Abstract: Despite significant progress in the field of glacial geomorphology and geology still many questions remain unanswered and previously established theories requires verification. Processes leading to formation of fluted moraine still raises doubts. Research area, Nordenskiöldbreen foreland, was formerly subject of detailed study concerning flutes performed by Boulton (1976). For a better understanding of processes leading to formation of marginal zone we have focused on geomorphological and sedimentological analysis, especially on sediments-landform assemblages, additionally we attempted to reconstruct paleo ice flow directions. We were also trying to verify hypothesis about the creation of fluted moraine in effect of glacier surge. Landform mapping highlights specific location of flutes, which favors topographically induced fast flow. Ice flow direction were measured using flutes and striation on flat rock surfaces, and shows consistent flow from east to west. RA/C40 analysis highlights subglacial origin of all analyzed bedforms including flutes, moraine ridge, till plain patches and insets on roches mutonnées and outwash valleys (reworked till). Grain size analysis of fraction below 2mm shows high uniformity of distribution for flutes what indicates that sediments in flutes are very well mixed, most likely as a result of intense deformation. All that leads to statement that accelerated ice flow is really important factor for both basal till deformation and flutes formation.
Adelina Geyer, Institute of Earth Sciences Jaume Almera, ICTJA-CSIC, Group of Volcanology, SIMGEO (UB-CSIC), Lluís Solé i Sabarís s/n, 08028 Barcelona, Spa
Abstract: Deception Island is the most active volcano in the South Shetland Islands and has been the scene of more than twenty identified eruptions over the past two centuries. In this contribution we present the first comprehensive long-term volcanic hazard assessment for this volcanic island. The research is based on the use of probabilistic methods and statistical techniques to estimate volcanic susceptibility, eruption recurrence and the most likely future eruptive scenarios. We perform a statistical analysis of the time series of past eruptions and the spatial extent of their products, including lava flows, fallout, pyroclastic density currents and lahars. The Bayesian event tree statistical method HASSET is applied to calculate eruption recurrence, while the QVAST tool is used in an analysis of past activity to calculate the possibility that new vents will open (volcanic susceptibility). On the basis of these calculations, we identify a number of significant scenarios using the GIS-based VORIS 2.0.1 and LAHARZ software and evaluate the potential extent of the main volcanic hazards to be expected on the island. This study represents a step forward in the evaluation of volcanic hazard on Deception Island and the results obtained are potentially useful for long-term emergency planning.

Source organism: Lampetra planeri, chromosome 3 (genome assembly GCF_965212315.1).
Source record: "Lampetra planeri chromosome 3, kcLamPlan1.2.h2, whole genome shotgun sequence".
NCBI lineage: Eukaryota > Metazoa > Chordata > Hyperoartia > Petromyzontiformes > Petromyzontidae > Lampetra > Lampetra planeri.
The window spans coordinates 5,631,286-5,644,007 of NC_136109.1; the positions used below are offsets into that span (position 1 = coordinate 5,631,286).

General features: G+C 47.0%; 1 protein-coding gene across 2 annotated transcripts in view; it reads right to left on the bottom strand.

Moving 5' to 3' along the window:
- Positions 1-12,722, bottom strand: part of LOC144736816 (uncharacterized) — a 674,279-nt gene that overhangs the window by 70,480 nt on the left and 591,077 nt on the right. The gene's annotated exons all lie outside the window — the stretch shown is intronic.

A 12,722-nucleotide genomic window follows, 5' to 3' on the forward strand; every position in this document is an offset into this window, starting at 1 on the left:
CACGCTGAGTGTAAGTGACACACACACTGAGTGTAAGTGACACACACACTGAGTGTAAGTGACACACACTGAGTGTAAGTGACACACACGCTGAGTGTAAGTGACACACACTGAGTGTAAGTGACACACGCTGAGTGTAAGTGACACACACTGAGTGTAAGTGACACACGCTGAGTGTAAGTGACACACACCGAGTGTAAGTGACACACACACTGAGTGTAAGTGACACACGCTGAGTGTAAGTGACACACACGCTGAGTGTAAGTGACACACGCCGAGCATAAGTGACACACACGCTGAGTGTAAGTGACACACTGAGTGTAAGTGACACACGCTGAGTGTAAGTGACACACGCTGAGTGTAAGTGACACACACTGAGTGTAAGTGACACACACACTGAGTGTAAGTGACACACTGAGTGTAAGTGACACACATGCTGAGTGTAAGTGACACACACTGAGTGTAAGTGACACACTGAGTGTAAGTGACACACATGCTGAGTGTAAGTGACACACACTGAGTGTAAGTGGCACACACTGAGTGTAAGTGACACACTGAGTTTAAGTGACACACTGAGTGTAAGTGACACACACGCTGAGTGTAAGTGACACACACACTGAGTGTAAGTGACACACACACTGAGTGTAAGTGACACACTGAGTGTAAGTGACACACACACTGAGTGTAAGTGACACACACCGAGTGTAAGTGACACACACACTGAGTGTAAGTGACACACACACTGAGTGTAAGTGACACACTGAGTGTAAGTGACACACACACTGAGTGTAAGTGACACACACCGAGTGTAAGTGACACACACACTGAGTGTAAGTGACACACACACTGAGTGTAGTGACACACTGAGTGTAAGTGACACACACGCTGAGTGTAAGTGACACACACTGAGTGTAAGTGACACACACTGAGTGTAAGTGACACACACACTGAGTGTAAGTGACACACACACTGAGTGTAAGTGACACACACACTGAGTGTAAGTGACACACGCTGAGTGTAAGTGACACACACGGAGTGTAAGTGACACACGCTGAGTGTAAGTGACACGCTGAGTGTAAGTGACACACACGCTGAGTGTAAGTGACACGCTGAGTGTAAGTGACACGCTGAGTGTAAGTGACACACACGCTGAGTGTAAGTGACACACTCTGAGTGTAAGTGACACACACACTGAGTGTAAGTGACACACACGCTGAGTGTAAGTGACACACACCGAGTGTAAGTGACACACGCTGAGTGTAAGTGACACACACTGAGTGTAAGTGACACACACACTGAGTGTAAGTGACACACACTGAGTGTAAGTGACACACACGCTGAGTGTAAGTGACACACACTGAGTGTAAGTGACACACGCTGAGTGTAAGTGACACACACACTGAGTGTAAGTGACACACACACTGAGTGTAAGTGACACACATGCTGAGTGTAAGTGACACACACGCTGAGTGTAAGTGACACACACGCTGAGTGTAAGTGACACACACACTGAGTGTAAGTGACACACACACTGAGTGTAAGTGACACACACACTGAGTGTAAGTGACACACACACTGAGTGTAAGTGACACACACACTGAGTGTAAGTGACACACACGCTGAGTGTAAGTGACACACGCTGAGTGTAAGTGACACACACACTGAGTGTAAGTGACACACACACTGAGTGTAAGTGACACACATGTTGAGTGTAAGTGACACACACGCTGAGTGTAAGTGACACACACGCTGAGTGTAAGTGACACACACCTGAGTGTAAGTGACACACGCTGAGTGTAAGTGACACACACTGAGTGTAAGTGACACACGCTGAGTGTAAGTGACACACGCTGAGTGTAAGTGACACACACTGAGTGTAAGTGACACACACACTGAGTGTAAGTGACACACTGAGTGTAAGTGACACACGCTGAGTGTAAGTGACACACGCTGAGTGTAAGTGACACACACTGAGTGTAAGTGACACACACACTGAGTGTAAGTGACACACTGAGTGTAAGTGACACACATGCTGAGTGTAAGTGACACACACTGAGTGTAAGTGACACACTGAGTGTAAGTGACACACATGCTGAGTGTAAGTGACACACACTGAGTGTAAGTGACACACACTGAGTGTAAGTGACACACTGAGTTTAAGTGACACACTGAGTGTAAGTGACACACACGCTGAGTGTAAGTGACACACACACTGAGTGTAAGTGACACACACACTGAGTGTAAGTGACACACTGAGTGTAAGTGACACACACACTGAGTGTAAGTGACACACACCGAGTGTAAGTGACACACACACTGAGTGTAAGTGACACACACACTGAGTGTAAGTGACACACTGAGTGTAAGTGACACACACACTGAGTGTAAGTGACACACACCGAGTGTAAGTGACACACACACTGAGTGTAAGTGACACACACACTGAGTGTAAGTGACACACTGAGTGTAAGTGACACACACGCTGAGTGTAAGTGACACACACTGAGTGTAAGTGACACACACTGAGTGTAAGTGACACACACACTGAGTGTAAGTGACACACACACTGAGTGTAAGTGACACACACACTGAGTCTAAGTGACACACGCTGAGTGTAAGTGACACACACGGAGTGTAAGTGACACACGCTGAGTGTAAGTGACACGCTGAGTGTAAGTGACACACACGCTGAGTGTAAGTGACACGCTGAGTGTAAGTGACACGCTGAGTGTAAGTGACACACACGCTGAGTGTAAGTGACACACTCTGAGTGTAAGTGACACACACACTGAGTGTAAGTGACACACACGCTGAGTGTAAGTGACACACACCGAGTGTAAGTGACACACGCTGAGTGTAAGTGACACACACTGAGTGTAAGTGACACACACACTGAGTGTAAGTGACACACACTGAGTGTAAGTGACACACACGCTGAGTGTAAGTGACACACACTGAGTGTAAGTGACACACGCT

16:00 - 16:15 GMT: The influence of the natural environment on habitat preference for lichens in Western Dronning Maud Land, Antarctica.
Gabrielle Ayres, Rhodes University, South Africa
Abstract: The biogeography of lichens in part of Western Dronning Maud Antarctica was used to elucidate Biology-Gemorphological interactions. Two continental nunataks, Vesleskarvet and Robertskollen, were selected to characterise climatic, topographical and geomorphological variables and their impact on lichen colonisation at a fine resolution. Small-scale (sub-metre) topographical features were identified and classified together with the specific lichen species that colonised them. The methodology employed included the use of structure from motion techniques to create three-dimensional models for the display of the habitat preference on specific clasts. Small-scale topographical features provide sheltered locations that serve as microhabitats that support lichen colonisation. Moist and sheltered microhabitats are the most suitable for colonisation, with habitat preferences being noted to be specific to a particular lichen species. The predominant species, Usnea sphacelata and Umbilicaria decussata, colonised sheltered depressions in the topography, specifically beneath overhangs. Finer topographical features such as cracks, pitting and tafoni were found to be colonised by other lichen species. This study shows preferential colonisation strategies of lichens in Antarctica and, thus, these habitats are a suitable proxy for monitoring environmental changes.
Chair: Yulia Zaika